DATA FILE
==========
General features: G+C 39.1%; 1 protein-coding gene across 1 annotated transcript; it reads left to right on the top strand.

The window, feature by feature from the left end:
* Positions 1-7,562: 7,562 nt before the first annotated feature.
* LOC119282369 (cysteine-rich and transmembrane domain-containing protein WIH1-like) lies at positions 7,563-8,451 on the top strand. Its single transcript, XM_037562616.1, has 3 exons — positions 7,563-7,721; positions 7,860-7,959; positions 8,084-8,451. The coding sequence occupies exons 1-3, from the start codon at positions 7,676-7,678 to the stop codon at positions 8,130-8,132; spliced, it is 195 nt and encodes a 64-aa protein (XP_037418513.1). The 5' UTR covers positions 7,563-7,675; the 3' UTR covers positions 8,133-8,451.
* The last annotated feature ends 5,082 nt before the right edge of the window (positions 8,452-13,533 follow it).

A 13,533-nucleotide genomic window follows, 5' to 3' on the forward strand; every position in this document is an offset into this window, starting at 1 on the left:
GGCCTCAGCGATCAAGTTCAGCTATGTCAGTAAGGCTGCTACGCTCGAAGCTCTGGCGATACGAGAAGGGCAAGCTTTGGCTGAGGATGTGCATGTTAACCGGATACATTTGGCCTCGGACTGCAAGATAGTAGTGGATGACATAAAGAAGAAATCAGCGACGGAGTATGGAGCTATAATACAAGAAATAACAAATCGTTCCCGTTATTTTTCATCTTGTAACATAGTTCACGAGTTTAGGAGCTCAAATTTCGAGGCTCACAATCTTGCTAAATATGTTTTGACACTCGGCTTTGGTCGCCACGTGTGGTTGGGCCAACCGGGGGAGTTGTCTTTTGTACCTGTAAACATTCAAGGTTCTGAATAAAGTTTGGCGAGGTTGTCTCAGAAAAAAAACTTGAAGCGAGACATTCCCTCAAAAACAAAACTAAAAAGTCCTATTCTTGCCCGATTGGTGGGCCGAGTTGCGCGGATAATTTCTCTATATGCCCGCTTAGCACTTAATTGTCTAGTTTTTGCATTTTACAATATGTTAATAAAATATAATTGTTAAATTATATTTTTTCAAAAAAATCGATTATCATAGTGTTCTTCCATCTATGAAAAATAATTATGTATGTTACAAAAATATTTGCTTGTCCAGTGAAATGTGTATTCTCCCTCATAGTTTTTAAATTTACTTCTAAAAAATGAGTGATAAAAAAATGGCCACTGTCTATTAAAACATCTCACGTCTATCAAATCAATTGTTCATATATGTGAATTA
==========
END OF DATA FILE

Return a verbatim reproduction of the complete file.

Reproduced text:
General features: G+C 39.1%; 1 protein-coding gene across 1 annotated transcript; it reads left to right on the top strand.

The window, feature by feature from the left end:
* Positions 1-7,562: 7,562 nt before the first annotated feature.
* LOC119282369 (cysteine-rich and transmembrane domain-containing protein WIH1-like) lies at positions 7,563-8,451 on the top strand. Its single transcript, XM_037562616.1, has 3 exons — positions 7,563-7,721; positions 7,860-7,959; positions 8,084-8,451. The coding sequence occupies exons 1-3, from the start codon at positions 7,676-7,678 to the stop codon at positions 8,130-8,132; spliced, it is 195 nt and encodes a 64-aa protein (XP_037418513.1). The 5' UTR covers positions 7,563-7,675; the 3' UTR covers positions 8,133-8,451.
* The last annotated feature ends 5,082 nt before the right edge of the window (positions 8,452-13,533 follow it).

A 13,533-nucleotide genomic window follows, 5' to 3' on the forward strand; every position in this document is an offset into this window, starting at 1 on the left:
GGCCTCAGCGATCAAGTTCAGCTATGTCAGTAAGGCTGCTACGCTCGAAGCTCTGGCGATACGAGAAGGGCAAGCTTTGGCTGAGGATGTGCATGTTAACCGGATACATTTGGCCTCGGACTGCAAGATAGTAGTGGATGACATAAAGAAGAAATCAGCGACGGAGTATGGAGCTATAATACAAGAAATAACAAATCGTTCCCGTTATTTTTCATCTTGTAACATAGTTCACGAGTTTAGGAGCTCAAATTTCGAGGCTCACAATCTTGCTAAATATGTTTTGACACTCGGCTTTGGTCGCCACGTGTGGTTGGGCCAACCGGGGGAGTTGTCTTTTGTACCTGTAAACATTCAAGGTTCTGAATAAAGTTTGGCGAGGTTGTCTCAGAAAAAAAACTTGAAGCGAGACATTCCCTCAAAAACAAAACTAAAAAGTCCTATTCTTGCCCGATTGGTGGGCCGAGTTGCGCGGATAATTTCTCTATATGCCCGCTTAGCACTTAATTGTCTAGTTTTTGCATTTTACAATATGTTAATAAAATATAATTGTTAAATTATATTTTTTCAAAAAAATCGATTATCATAGTGTTCTTCCATCTATGAAAAATAATTATGTATGTTACAAAAATATTTGCTTGTCCAGTGAAATGTGTATTCTCCCTCATAGTTTTTAAATTTACTTCTAAAAAATGAGTGATAAAAAAATGGCCACTGTCTATTAAAACATCTCACGTCTATCAAATCAATTGTTCATATATGTGAATTA